"We are trying to make something positive out of a horrible situation. It's what Emily would have wanted," Joe Fedorko tells PEOPLE
On a warm summer day last August, 16-year-old Emily Fedorko took off with friends for a fun day of tubing in the waters of Long Island Sound near Greenwich, Connecticut.
While skimming the lake in an intertube that was tethered to a powerboat, she and a friend fell into the water. The driver of the 21-foot powerboat turned to pick them up, but failed to detect them in the water – and they were struck by the boat’s propeller.
Emily was killed in the incident, while her friend suffered serious injuries.
“This was the most tragic thing that could have happened. Unfortunately, it happened to our daughter,” Emily’s mother Pam Fedorko tells PEOPLE.
After the loss of their beloved daughter, Pam and her husband Joe Fedorko decided to honor Emily’s memory by advocating for water safety awareness through the Emily Catherine Fedorko Foundation and “Emily’s Law,” which mandates that all boat operators take a boating safety course and be at least 16 years of age. The law was passed in the state of Connecticut on June 4.
“She died that day doing something that she loved,” Pam, 47, tells PEOPLE. “She wouldn’t want people not to go out and have fun on the water – she would want them to be educated and to be safe. That’s what we’re trying to do. We want people to go out on the water, but to be safe while enjoying it.”
The Fedorkos came up with the idea for ECFF, a 501c3 non-profit organization that educates teens and adults on safe boating practices, only two days after they lost their “bubbly” daughter.
“Emily couldn’t stop smiling when she was on the water, it was a big part of her life and it’s still a big part of our lives,” Pam says. “The tragic accident could have been avoided if there had been more education out there. We started the foundation to honor Emily’s life and to spread awareness of the importance of towing safety.”
Through the foundation, Joe and Pam have initiated positive changes in the world of Connecticut boating and watersports – they updated the state boater’s guide to incorporate a section on towing techniques, invested money to create a correct tubing tutorial video for the Water Sports Industry Association and have handed out thousands of safety packets that explain safe tubing and boat operating practices.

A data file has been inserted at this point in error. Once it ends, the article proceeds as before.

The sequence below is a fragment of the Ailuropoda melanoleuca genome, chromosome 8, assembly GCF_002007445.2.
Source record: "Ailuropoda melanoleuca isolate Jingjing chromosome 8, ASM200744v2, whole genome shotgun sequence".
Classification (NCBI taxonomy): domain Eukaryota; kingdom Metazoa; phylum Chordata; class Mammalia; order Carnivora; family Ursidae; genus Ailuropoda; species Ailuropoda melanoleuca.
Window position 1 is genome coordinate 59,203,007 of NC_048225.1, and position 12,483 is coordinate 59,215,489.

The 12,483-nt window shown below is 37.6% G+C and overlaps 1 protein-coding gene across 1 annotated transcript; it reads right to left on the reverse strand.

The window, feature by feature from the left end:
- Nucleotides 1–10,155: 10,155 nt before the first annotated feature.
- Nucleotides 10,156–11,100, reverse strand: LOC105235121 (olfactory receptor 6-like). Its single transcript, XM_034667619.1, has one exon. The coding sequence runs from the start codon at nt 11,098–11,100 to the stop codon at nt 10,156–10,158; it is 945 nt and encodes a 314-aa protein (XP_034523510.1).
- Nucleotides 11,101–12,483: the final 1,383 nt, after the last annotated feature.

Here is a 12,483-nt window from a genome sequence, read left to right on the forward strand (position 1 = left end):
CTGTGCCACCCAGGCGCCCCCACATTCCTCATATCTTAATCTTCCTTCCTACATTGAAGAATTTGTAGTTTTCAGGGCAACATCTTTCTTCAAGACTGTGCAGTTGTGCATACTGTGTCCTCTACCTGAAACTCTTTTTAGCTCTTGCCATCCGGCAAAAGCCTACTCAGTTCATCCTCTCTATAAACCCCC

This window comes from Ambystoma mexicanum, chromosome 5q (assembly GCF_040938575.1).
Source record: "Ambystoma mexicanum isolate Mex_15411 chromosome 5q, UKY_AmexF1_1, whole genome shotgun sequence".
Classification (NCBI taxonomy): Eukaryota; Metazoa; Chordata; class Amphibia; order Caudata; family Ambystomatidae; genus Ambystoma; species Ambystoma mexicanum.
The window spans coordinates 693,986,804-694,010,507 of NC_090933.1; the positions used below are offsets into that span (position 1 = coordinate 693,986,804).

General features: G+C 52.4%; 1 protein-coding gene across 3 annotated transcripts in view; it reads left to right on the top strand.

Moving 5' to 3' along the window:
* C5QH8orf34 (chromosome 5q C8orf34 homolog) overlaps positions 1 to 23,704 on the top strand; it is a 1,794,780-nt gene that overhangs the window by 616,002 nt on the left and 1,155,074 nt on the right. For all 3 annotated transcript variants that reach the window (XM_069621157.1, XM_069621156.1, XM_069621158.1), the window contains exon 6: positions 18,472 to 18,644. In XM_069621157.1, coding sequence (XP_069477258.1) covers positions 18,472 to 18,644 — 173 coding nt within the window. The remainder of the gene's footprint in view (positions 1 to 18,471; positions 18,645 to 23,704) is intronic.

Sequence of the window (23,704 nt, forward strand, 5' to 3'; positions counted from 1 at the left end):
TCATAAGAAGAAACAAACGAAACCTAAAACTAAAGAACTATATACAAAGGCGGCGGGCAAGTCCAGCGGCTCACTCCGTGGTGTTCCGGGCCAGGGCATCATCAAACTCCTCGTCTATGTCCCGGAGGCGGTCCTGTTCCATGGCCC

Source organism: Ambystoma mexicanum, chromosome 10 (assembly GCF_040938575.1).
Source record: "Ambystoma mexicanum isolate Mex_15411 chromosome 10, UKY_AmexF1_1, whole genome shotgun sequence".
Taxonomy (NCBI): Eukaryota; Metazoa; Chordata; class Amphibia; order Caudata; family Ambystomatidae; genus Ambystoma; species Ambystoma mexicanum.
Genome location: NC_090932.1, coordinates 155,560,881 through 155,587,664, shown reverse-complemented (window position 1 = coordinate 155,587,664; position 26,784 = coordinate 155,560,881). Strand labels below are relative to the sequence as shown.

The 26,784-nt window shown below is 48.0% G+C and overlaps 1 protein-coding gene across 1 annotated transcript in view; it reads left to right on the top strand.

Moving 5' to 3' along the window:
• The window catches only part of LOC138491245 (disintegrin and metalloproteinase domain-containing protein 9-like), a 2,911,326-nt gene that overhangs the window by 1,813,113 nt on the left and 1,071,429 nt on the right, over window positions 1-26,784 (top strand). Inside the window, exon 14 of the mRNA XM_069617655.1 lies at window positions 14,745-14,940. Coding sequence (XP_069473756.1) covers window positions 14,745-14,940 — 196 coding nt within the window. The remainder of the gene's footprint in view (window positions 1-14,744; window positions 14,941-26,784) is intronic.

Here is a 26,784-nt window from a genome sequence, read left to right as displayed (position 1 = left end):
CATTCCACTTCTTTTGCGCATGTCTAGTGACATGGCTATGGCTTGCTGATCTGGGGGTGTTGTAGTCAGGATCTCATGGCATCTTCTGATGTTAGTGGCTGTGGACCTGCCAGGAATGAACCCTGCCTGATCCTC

Joe says that the foundation has brought some peace to the family after Emily’s death.
“It’s been therapeutic for us to mourn the loss of her through this foundation,” Joe, 48, tells PEOPLE. “We are trying to make something positive out of a horrible situation. It’s what Emily would have wanted.”
On October 1, “Emily’s Law,” which was unanimously voted in by the Connecticut Senate and House of Representatives in January, will go into effect.
“They received a tremendous amount of support for this bill, it was a no-brainer,” State Sen. Scott Frantz tells PEOPLE. “The previous age required to operate a boat in the state was 12 years old, which was crazy and unsafe. Raising the minimum towing age by four years and requiring some sort of boating safety education is a huge step in the right direction, but there’s still a lot to be done.”
“This town is so supportive of the Fedorko family,” Greenwich Selectman and local paramedic Drew Marzullo tells PEOPLE. “There’s no doubt that the tightening of these laws and the concern this family has shown for our community will in turn save lives – there’s no question.”
Twenty-one-year-old Nick Bancroft, who has been a summer launch driver for the Old Greenwich Yacht Club for two years, says he was on the scene when the accident occurred on August 6.
“This law will make our waters safer,” Bancroft, a Lehigh University junior, tells PEOPLE. “I know because I got my boaters license when I was 12, and looking back, I was definitely not ready to be operating a boat at that age. This way drivers will be more mature and a little smarter about the way that they drive.”
Joe says the driving force behind the foundation and their fierce determination to bring awareness to boating safety is an ever-present reminder that Emily would have wanted them to take a stand.
“It’s difficult to be reminded of the accident every time we advocate, but we know deep in our hearts this is something she would have wanted, expected even,” he says. “For us not to have done anything… she wouldn’t have liked that. She’s always with us.”
This was especially true on the morning of Emily’s funeral last year, when a sandbar in the shape of a heart appeared on the shoreline in front of the Fedorko’s beach home in Westbrook.
“It was a sign she gave to let us know she was okay,” says Pam. “She’s a very strong person in spirit. Someone sent us a picture of the sandbar while we were at her funeral, and it gave us some peace to know she was smiling down at us. The heart appeared every day that week.”
On September 24, the Fedorko family and other members of the Emily Catherine Fedorko Foundation will make an appearance at the Progressive Norwalk Boat Show in East Norwalk, Connecticut, where they will give hands-on training to show kids and adults proper towing techniques.
“Emily’s been here with us the entire time,” says her father. “There’s no question she would have wanted us to do this. We hope that we can help and make a difference. And hopefully prevent any further tragedies.”
For more information about the Emily Catherine Fedorko Foundation, go to emsway.org.
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